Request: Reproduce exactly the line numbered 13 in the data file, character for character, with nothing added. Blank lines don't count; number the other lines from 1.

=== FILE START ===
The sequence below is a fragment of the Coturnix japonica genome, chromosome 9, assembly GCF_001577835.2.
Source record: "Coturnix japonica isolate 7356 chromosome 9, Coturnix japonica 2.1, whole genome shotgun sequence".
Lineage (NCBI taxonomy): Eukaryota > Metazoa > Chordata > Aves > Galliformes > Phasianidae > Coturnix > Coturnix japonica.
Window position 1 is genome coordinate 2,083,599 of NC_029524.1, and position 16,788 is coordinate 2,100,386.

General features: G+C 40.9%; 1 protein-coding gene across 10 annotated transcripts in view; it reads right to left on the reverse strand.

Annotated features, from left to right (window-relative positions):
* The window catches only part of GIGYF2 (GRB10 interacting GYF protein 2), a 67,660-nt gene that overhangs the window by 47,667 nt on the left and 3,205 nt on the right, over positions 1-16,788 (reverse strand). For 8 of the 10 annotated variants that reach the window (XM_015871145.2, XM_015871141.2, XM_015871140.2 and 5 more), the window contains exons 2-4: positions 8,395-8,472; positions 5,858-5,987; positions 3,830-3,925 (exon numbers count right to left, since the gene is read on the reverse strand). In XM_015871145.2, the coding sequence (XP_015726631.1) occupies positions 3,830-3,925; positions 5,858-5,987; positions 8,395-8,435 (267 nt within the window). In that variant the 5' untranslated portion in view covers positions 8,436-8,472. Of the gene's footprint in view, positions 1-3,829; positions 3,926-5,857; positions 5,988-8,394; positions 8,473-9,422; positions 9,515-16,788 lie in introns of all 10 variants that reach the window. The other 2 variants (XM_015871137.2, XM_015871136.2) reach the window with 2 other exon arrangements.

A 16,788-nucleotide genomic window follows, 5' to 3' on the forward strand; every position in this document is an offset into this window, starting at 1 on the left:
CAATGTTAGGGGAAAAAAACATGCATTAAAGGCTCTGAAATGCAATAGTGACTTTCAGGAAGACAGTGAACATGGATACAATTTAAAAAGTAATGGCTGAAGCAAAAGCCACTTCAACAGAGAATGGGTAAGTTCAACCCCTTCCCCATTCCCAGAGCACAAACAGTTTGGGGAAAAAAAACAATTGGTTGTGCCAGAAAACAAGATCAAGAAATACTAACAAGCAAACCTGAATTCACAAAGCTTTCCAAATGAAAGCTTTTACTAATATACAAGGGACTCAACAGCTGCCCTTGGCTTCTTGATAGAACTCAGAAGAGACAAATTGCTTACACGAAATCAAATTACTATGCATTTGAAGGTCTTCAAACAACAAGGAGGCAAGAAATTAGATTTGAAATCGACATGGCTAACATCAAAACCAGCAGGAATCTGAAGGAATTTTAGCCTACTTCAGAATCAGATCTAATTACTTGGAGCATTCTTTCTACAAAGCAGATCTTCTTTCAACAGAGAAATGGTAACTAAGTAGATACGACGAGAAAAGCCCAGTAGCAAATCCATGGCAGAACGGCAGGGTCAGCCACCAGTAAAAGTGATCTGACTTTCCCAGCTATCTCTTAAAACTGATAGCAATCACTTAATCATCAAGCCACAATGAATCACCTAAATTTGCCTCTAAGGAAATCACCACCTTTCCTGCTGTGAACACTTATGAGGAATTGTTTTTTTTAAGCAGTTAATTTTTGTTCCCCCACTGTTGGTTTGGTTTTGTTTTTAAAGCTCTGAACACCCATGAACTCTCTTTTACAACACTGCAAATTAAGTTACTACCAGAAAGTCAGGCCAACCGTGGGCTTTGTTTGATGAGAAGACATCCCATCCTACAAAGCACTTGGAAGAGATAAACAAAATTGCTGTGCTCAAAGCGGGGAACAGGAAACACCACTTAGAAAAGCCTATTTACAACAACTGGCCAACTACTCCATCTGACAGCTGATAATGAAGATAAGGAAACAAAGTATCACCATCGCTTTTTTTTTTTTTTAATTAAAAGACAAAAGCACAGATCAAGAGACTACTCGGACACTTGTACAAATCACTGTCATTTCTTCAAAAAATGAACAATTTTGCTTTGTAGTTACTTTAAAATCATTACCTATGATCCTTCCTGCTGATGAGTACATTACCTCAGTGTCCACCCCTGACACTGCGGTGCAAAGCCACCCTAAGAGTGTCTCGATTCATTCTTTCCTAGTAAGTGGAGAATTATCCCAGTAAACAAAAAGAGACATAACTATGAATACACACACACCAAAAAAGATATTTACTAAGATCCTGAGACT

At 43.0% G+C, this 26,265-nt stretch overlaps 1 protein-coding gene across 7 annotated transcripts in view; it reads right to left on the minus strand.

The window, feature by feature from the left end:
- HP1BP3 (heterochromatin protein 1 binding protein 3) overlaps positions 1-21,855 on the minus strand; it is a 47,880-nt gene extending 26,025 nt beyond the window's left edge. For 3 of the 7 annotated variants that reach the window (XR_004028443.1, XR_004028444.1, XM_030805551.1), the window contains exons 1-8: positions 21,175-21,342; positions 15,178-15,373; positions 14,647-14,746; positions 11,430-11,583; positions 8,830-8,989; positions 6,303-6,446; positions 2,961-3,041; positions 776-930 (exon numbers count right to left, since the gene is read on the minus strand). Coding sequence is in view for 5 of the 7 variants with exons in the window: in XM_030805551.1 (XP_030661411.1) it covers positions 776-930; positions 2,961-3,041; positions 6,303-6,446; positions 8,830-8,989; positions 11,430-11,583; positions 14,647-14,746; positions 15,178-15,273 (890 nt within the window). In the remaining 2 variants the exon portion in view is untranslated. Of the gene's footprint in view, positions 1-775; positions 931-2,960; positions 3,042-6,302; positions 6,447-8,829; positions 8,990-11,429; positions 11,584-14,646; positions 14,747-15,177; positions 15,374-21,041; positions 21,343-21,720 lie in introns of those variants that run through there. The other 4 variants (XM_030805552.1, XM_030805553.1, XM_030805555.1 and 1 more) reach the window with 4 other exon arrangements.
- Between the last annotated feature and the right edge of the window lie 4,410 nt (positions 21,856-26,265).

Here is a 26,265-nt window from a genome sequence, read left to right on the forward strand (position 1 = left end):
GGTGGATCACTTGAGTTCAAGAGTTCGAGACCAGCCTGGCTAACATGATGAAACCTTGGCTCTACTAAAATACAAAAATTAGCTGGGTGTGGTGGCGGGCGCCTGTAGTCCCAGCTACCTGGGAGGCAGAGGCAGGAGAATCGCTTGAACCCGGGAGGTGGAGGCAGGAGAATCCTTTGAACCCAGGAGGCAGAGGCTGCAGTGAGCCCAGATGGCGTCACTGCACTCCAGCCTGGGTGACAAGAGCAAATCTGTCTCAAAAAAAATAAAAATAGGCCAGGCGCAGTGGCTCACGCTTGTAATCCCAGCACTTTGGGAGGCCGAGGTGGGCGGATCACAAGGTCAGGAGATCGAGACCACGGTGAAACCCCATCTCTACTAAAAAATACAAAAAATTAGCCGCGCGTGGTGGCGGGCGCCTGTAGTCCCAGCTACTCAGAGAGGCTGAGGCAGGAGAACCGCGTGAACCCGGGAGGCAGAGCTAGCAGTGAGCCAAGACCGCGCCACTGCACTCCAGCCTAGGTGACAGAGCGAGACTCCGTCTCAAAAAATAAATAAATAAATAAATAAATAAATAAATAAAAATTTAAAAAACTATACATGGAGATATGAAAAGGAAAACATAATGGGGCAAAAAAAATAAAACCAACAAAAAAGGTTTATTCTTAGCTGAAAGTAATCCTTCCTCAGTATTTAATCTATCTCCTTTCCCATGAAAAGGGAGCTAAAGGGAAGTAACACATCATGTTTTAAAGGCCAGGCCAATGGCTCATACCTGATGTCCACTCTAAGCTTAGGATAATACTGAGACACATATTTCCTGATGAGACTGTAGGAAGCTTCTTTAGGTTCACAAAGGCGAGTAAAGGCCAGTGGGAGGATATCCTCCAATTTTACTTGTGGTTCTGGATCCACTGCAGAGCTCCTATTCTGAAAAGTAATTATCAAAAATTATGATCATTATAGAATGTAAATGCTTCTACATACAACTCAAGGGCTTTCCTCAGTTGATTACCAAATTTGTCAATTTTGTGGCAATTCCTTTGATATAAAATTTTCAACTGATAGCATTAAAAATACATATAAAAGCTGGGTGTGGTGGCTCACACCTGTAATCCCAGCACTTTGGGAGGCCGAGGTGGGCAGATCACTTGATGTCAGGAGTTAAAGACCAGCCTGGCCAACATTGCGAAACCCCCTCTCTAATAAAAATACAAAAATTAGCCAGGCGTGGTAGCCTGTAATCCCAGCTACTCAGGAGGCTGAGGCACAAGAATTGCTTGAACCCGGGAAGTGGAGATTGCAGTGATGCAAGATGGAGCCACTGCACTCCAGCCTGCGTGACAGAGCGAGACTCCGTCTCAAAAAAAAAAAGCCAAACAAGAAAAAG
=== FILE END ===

- Between the last annotated feature and the right edge of the window lie 4,410 nt (positions 21,856-26,265).